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Let’s jump forward again, to 1819, when Don Bartolomé Baca petitioned the governor of the Province of New Mexico, Don Facundo Melgárez, for a tract of land. Baca was a captain of the cavalry stationed at Tomé. He told the governor he had sheep, cattle, and horses and did not have a place to graze them. He described a huge piece of the Estancia Valley as a suitable place.
Governor Melgárez sent his commissioner of justice, Don José García de la Mora, to inspect the property with Captain Baca. García reported that the land was uninhabited and unclaimed. Citing the “great services” Baca had rendered for the king, he related: “I have given him possession in the name of His Majesty, the King of Spain, and taking him by the hand we went over the place, acclaiming, pulling out grass and throwing rocks in the name of the King, saying, ‘Long live our Beloved Monarch Don Fernando Septime! May God save him!’ with all my might and on hearing the echoes I wept.”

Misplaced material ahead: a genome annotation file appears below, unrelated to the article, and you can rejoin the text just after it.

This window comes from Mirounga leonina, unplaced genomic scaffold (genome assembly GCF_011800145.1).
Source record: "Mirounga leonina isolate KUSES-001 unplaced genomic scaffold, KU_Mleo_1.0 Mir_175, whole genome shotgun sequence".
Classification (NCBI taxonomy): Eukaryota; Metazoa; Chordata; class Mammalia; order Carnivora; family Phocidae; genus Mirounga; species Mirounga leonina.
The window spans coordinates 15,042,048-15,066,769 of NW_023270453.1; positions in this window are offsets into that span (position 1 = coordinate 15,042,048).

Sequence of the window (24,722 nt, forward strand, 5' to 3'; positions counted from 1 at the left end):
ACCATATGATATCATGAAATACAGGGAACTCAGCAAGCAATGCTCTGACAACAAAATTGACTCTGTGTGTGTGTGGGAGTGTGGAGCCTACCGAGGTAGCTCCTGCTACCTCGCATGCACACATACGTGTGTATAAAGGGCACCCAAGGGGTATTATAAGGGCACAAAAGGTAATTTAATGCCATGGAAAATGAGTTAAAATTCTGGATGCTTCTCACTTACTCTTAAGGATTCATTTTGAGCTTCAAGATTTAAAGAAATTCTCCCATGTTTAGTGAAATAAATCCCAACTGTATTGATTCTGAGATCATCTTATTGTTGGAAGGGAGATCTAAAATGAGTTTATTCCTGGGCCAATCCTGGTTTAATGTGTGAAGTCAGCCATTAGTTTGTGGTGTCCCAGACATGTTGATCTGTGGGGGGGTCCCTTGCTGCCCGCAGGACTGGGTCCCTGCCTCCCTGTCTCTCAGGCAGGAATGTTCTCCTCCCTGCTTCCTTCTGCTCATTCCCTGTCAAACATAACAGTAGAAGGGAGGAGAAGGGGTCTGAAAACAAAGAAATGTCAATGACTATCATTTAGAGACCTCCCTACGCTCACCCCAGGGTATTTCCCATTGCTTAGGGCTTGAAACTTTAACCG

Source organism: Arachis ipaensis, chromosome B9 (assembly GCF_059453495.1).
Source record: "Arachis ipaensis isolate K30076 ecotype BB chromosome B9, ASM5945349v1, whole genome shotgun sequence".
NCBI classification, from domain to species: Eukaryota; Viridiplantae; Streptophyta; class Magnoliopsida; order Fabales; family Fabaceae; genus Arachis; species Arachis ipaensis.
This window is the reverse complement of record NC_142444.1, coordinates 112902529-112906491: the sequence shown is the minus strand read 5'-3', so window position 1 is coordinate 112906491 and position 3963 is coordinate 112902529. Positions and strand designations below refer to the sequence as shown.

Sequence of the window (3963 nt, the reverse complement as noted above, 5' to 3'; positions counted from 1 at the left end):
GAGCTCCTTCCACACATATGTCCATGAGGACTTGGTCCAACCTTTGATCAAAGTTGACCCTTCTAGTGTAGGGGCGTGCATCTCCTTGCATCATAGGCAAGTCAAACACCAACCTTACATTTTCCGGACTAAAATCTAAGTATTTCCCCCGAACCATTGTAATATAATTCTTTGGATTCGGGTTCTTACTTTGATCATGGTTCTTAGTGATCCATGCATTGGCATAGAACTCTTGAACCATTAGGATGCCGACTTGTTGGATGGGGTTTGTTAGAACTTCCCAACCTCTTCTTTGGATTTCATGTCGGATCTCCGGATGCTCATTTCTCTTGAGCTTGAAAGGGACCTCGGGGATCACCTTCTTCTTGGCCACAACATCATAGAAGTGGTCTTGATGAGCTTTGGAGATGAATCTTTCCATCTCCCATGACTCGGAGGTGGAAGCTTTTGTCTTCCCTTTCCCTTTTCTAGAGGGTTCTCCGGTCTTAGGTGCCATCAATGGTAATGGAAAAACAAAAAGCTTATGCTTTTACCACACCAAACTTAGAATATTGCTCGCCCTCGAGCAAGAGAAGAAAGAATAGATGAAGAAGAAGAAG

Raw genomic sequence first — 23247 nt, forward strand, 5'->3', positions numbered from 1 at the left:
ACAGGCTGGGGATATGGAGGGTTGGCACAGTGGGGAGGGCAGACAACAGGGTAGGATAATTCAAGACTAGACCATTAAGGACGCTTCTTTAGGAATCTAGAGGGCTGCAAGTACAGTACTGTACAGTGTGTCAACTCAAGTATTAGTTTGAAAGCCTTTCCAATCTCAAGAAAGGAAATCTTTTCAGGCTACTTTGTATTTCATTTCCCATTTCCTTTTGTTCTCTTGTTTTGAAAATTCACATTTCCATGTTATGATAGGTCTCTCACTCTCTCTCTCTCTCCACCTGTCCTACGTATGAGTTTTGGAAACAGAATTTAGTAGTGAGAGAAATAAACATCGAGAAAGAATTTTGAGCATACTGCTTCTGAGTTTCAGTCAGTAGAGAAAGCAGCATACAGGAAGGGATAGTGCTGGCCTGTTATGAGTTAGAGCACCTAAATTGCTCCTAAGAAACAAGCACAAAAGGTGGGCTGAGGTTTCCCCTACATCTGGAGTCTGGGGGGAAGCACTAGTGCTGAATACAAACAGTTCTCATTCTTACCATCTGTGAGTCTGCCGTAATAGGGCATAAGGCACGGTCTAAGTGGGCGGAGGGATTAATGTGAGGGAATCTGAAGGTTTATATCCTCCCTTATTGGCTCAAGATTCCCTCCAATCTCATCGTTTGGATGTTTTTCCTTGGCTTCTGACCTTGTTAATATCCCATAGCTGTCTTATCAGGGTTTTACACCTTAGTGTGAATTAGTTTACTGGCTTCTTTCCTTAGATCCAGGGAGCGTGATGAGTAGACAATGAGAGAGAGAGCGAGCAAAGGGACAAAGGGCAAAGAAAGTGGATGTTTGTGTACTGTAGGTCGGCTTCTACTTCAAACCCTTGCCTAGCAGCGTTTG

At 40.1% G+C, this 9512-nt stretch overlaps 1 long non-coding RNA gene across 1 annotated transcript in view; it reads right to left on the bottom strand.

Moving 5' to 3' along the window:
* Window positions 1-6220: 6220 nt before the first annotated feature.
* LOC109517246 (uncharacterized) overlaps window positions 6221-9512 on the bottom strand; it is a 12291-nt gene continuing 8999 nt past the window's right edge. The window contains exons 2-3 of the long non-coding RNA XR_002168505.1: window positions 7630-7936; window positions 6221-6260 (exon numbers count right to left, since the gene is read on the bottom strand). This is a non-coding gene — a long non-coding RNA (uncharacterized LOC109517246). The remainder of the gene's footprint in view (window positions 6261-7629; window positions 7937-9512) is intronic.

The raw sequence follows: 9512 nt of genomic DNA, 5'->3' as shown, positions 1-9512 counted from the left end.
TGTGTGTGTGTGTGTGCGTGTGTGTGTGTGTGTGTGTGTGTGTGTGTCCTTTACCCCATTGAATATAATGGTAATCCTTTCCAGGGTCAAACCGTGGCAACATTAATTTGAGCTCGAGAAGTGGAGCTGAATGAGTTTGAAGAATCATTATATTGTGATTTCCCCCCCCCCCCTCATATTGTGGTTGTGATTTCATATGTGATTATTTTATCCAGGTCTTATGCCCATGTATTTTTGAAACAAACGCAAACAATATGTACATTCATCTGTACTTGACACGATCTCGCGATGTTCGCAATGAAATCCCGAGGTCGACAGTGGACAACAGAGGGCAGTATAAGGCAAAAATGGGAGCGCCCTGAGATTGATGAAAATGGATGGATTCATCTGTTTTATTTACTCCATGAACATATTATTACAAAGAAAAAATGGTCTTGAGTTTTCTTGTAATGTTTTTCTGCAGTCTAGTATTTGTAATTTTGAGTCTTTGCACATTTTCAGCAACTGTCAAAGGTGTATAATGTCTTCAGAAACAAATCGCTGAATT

The boundaries of the grant were established as Pedernal Peak to the east, Buffalo Springs (between Chililí and Moriarty) to the north, and the ridge of the Manzano Mountains to the west. The southern boundary was marked by two springs whose location I do not know, but probably followed about the same route as present-day US-60.
This was an enormous piece of land, somewhere around 1.2 million acres. Sheepherders for Captain Baca probably had a camp at every spring, and dwellings of some sort were constructed. Estancia was the headquarters, perhaps from the beginning, but there were quite a few other residences around the valley.
Only three years later, in 1821, over three centuries of Spanish domination in North America ended when Mexico declared independence. “New Spain” became “New Mexico.” It probably had little effect on the sheepherders of the Estancia Valley.